There is absolutely no denying that Mellie Grant is not a perfect human. Neither is her husband Fitz, or even ‘Scandal’ hero Olivia Pope for that matter. But last night’s painful, disturbing episode proved once and for all that we’ve all been way too hard on Mellie. It’s time to shut. It. Down.
Bellamy Young‘s Mellie Grant has done some pretty horrible things during her tenure on Scandal. She’s tampered a presidential election, manipulated her husband for their mutual political gain and (gasp!) even had the audacity to react imperfectly when her husband humiliated her via multiple public affairs. But the Nov. 14 episode, “Everything’s Coming Up Mellie,” did a phenomenal job in finally humanizing her character — and I, for one, am really hoping that the tides of public opinion begin to turn in Mellie’s favor.
Mellie Grant Has Sacrificed Everything
I know what you’re going to say: Mellie is absolutely responsible for her own choices, and she did not in any way need to give up her promising law career to become a political wife. But at the time — in those early years we saw via flashback — she thought that being one half of a power couple was her ticket to creating real, positive social change. And it didn’t help that the maniacally evil, yet still somehow lovable, Cyrus (Jeff Perry) manipulated her into thinking she couldn’t have her man and her job. Cyrus told Mellie that her ticket to positive change was accepting a life of servitude (and quiet desperation?), and she bought it all hook, line and sinker.
Now, countless real-life women in the 15 years since have proved Cyrus’ theory wrong — but at this point in Mellie’s life, she’s already made her bed. She’s sacrificed pro-bono cases for dirty diapers, a promising career for a life as The Good Wife. She accepted a life that did not suit her without realizing the implications, and the resulting perpetual unhappiness has ruined her already shaky marriage.
Was this her choice? Yes. Does she still deserve our sympathy? Absolutely.
Despite Mellie’s extraordinary life circumstances, her plight is actually very ordinary. Countless women give up promising careers for their marriages, and when they get burned as Mellie has, we feel for them. Yes, she’s more fortunate than your everyday Jane Doe, and could support herself as a single woman. But having to give up a life you’ve built for multiple decades — a life you’ve sacrificed everything for — sounds terrible. Mellie’s choice is far from easy.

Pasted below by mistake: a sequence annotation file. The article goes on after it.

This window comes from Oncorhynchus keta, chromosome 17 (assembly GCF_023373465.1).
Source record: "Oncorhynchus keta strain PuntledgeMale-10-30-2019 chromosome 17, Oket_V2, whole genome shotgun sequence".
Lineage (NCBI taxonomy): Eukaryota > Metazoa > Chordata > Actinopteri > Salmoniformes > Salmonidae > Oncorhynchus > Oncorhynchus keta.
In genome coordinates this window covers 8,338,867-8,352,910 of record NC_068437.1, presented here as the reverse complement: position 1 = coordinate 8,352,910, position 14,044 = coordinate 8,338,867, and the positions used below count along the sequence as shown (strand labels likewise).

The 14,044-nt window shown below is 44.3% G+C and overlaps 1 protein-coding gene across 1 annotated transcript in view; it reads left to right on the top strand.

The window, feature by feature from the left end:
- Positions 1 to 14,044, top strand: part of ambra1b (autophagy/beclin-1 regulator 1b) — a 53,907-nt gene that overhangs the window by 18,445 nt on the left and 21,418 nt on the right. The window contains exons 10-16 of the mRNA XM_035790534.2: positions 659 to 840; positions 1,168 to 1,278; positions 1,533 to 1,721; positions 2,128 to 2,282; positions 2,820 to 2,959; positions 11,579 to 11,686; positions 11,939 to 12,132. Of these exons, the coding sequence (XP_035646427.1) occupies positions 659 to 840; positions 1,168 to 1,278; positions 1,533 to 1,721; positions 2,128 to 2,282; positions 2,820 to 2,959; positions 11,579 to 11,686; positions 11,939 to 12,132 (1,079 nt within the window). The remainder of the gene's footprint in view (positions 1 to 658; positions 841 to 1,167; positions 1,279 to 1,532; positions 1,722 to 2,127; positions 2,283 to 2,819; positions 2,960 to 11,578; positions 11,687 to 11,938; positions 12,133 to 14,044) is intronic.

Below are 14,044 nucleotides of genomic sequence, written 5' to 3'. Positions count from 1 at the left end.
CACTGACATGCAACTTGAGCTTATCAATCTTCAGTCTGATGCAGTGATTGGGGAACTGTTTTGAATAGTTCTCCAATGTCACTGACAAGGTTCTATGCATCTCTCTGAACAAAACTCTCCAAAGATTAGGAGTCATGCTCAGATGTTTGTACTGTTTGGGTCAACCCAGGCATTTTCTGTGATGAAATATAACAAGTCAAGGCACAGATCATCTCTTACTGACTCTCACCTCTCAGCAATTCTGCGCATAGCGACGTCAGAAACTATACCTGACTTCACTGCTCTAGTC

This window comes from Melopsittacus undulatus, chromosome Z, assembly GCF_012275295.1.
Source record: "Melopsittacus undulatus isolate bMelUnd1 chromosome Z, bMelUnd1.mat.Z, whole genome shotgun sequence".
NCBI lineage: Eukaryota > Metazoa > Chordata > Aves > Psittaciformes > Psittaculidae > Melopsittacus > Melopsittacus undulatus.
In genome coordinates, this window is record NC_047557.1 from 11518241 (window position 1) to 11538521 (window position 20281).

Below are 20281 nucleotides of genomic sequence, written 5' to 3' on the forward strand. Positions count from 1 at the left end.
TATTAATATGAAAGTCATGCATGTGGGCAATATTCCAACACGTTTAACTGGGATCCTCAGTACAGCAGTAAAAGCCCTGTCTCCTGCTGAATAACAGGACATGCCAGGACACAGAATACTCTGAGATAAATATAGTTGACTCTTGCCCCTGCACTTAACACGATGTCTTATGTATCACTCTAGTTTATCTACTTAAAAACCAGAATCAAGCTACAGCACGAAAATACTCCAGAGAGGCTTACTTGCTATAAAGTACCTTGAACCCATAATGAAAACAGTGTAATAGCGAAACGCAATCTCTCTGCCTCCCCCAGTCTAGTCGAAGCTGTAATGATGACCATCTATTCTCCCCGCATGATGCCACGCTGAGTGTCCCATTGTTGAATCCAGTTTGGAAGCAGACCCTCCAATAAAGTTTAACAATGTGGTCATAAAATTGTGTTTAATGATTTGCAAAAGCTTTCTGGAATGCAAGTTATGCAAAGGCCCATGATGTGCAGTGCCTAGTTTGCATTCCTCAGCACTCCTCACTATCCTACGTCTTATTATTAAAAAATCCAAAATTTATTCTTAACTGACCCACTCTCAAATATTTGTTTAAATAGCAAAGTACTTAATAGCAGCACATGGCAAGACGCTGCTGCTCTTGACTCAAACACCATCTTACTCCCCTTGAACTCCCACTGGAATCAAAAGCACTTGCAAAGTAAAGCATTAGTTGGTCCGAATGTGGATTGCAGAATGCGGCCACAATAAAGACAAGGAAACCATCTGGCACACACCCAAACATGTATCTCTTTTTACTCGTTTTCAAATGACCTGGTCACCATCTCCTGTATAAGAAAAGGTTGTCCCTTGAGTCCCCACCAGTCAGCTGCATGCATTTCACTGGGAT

About That Rape…
Of course, last night’s major shock came when Fitz’ father, aka Mellie’s father-in-law, raped her during the early days of their marriage. Her face during that scene spoke volumes — it was heartbreaking, and you knew the entire time that this horrible crime would go unpunished. She just lied there, accepted it and silently contemplated her next move. It was horrifying, and unfortunately, all too real.
Instead of taking legal action — which would have been nearly impossible given the ruthless, powerful status of her rapist — Mellie gave up that first essential piece of her soul when she used the rape as leverage to help her husband’s relationship with his father. It wasn’t a completely selfless act — repairing this relationship led to Fitz’ first campaign — but it was the first in a long line of Mellie completely sacrificing her own needs for another person. You could see the shocking, night-and-day difference between the younger, idealistic Mellie in the flashbacks and the tired, broken Mellie in the present, especially in the scenes where she tried to “fake it” in front of the cameras, which is why I was so glad to see her finally make this speech to Fitz:
If you knew the sacrifices that I have made, the things that I have given up, the pieces of myself that I have given away for you … and you treat me this way? You declare war on me, and you shame me, and you make me beg for scraps when I have done nothing but fight for you. You don’t have to love me, but we are in this hell together and the flames are burning both of us with equal intensity, baby, so the least you could do is be my friend. Just a little bit. The least you could do is show up.
At the end of the day, Mellie Grant is still a very flawed person. But hey, so is Olivia, and we all find it very easy to love her unconditionally. Mellie is never going to be Scandal‘s hero, but it’s also due time for fans to let up on the hate and realize that she’s also, by far, not a villain. Just a sad, lonely woman who is trying her absolute best.
Leave Mellie alone.
— Shaunna Murphy